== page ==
Monday, November 7, 2011

Yidden, Popular Wedding Song and Dance, Was Originally a German Song About Genghis Khan


One of the most frequently played songs at Jewish weddings for the last few decades has been Yidden Yidden, Kumt Aheim, the fervent dance introduced by Mordechai Werdyger (professionally known as Mordechai Ben David, or MBD) in 1986. 

Everybody assumes that it's a Jewish song. But like Hatikva (adapted from an Italian madrigal) and some other popular Jewish songs, it has its origins in a country and culture that is in no way Jewish.

The reality is that the music that we recognize as Yidden first appeared at the Eurovision song competition in 1979, the year that saw Israel win first place for the song Hallelujah by the group called Milk and Honey. 

That year, Germany entered the competition with a song praising the strength and sexual prowess of Genghis Khan, the 13th century Mongol conqueror. The song is titled Dschinghis Khan, by a band of the same name.

Here are some of the translated lyrics:
He was the greatest lover and the strongest man of his day
And we have heard that all the women fell for him, so they say.
And he bred seven children in one long night
He had his girls around him in his very sight
And nothing that could stop him in this world.
Geng-Geng-Genghis Khan, etc.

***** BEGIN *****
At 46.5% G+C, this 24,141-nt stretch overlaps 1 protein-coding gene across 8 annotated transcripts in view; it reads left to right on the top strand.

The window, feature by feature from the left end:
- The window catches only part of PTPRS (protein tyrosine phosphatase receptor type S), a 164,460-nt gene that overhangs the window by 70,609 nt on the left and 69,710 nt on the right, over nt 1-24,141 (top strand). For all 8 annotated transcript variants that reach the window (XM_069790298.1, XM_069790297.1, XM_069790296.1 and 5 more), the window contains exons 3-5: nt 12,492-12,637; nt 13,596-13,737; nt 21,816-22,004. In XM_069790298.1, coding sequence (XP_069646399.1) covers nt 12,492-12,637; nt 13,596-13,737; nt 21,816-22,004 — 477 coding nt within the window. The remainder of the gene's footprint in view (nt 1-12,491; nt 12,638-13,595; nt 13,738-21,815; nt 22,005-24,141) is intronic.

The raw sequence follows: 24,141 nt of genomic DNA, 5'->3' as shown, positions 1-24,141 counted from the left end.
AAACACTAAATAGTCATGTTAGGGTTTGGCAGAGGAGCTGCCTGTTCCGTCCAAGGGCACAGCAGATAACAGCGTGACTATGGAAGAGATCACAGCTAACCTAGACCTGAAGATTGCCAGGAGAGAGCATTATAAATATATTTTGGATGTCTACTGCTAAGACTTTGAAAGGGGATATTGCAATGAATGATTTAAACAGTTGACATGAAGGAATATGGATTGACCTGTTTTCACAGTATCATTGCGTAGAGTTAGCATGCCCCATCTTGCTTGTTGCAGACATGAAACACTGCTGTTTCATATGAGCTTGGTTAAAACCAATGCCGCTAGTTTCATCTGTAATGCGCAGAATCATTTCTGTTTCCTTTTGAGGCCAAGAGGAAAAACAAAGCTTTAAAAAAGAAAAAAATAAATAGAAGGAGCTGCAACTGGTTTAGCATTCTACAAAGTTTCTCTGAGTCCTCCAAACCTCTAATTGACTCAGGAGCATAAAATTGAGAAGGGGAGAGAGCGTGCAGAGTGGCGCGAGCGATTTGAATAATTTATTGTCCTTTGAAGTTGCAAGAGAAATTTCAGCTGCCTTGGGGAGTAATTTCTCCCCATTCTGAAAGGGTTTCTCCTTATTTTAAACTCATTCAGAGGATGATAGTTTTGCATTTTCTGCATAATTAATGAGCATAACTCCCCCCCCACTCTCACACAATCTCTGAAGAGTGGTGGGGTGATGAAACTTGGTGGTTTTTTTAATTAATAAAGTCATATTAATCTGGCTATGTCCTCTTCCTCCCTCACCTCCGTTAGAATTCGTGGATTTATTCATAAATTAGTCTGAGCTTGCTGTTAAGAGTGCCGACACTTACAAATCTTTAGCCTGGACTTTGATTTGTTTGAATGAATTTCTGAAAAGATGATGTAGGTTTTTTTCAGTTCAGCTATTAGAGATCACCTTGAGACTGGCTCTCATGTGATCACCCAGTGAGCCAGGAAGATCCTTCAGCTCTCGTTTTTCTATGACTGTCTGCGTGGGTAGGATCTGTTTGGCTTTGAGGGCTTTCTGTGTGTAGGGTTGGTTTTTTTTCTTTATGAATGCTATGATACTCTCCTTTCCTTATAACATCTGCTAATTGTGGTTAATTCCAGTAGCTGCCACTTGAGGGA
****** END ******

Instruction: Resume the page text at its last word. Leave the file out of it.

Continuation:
Here's the video, sung in the original German. 

(A SPECIAL NOTE FOR NEW EMAIL SUBSCRIBERS:  THE VIDEO IS NOT VIEWABLE DIRECTLY FROM THE EMAIL THAT YOU GET EACH DAY.  YOU MUST CLICK ON THE TITLE AT THE TOP OF THE EMAIL TO REACH THE JEWISH HUMOR CENTRAL WEBSITE, FROM WHICH YOU CLICK ON THE PLAY BUTTON IN THE VIDEO IMAGE TO START THE VIDEO.)



Here's the same song, now in Yiddish, sung at a Chabad telethon by MBD, often referred to in Orthodox and Chassidic circles as the King of Jewish Music.

 

OK, since we mentioned Hallelujah, we'll give you a bonus for the sake of nostalgia and include a video of the winning song. Enjoy!


(A tip of the kippah to Jack Kustanowitz for bringing this story to our attention.)

4 comments:

  1. I wonder how many others immediately thought of The Village People when the first clip began.

    Thanks Al, as always. I'll be using the version of 'Hallelujah' in my next mailing.

    HUGS,
    Toni

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  2. In an interesting twist, MBD neither credited the writers of the original tune, nor paid them royalties for its use; all while publicly decrying "music piracy" and copyright violations in numerous video-clips and interviews. How do you say "hypocrite" in Yiddish?!?

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  3. Having said that bit of buzzkill - Congrats to the happy couple and may they have a long and happy life together! wedding songs

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